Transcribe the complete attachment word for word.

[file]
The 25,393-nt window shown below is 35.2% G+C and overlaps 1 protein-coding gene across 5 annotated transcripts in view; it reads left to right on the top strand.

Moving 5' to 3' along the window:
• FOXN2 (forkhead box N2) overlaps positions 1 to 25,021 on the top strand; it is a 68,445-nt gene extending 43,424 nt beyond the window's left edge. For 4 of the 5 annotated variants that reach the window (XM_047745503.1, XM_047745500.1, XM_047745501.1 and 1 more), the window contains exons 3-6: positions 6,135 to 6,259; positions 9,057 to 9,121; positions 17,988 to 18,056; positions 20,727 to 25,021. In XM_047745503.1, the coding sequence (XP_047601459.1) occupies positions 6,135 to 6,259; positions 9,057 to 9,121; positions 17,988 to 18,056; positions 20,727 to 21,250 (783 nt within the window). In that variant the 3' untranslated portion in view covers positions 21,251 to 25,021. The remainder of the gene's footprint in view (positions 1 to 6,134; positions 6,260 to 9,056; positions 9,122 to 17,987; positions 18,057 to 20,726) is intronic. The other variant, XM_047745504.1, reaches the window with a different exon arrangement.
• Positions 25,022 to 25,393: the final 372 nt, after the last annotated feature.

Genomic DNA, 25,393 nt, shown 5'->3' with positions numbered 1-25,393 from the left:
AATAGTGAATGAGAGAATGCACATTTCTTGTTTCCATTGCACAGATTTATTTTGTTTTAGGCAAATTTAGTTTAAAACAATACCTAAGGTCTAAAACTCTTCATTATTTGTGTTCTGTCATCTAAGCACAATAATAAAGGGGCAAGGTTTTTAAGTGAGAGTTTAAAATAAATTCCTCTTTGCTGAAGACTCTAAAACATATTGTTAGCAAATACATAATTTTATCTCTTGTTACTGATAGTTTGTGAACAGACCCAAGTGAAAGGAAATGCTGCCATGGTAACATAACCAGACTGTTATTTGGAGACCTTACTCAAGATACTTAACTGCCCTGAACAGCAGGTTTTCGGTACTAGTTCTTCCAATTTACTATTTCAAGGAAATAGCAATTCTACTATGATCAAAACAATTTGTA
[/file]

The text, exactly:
The 25,393-nt window shown below is 35.2% G+C and overlaps 1 protein-coding gene across 5 annotated transcripts in view; it reads left to right on the top strand.

Moving 5' to 3' along the window:
• FOXN2 (forkhead box N2) overlaps positions 1 to 25,021 on the top strand; it is a 68,445-nt gene extending 43,424 nt beyond the window's left edge. For 4 of the 5 annotated variants that reach the window (XM_047745503.1, XM_047745500.1, XM_047745501.1 and 1 more), the window contains exons 3-6: positions 6,135 to 6,259; positions 9,057 to 9,121; positions 17,988 to 18,056; positions 20,727 to 25,021. In XM_047745503.1, the coding sequence (XP_047601459.1) occupies positions 6,135 to 6,259; positions 9,057 to 9,121; positions 17,988 to 18,056; positions 20,727 to 21,250 (783 nt within the window). In that variant the 3' untranslated portion in view covers positions 21,251 to 25,021. The remainder of the gene's footprint in view (positions 1 to 6,134; positions 6,260 to 9,056; positions 9,122 to 17,987; positions 18,057 to 20,726) is intronic. The other variant, XM_047745504.1, reaches the window with a different exon arrangement.
• Positions 25,022 to 25,393: the final 372 nt, after the last annotated feature.

Genomic DNA, 25,393 nt, shown 5'->3' with positions numbered 1-25,393 from the left:
AATAGTGAATGAGAGAATGCACATTTCTTGTTTCCATTGCACAGATTTATTTTGTTTTAGGCAAATTTAGTTTAAAACAATACCTAAGGTCTAAAACTCTTCATTATTTGTGTTCTGTCATCTAAGCACAATAATAAAGGGGCAAGGTTTTTAAGTGAGAGTTTAAAATAAATTCCTCTTTGCTGAAGACTCTAAAACATATTGTTAGCAAATACATAATTTTATCTCTTGTTACTGATAGTTTGTGAACAGACCCAAGTGAAAGGAAATGCTGCCATGGTAACATAACCAGACTGTTATTTGGAGACCTTACTCAAGATACTTAACTGCCCTGAACAGCAGGTTTTCGGTACTAGTTCTTCCAATTTACTATTTCAAGGAAATAGCAATTCTACTATGATCAAAACAATTTGTA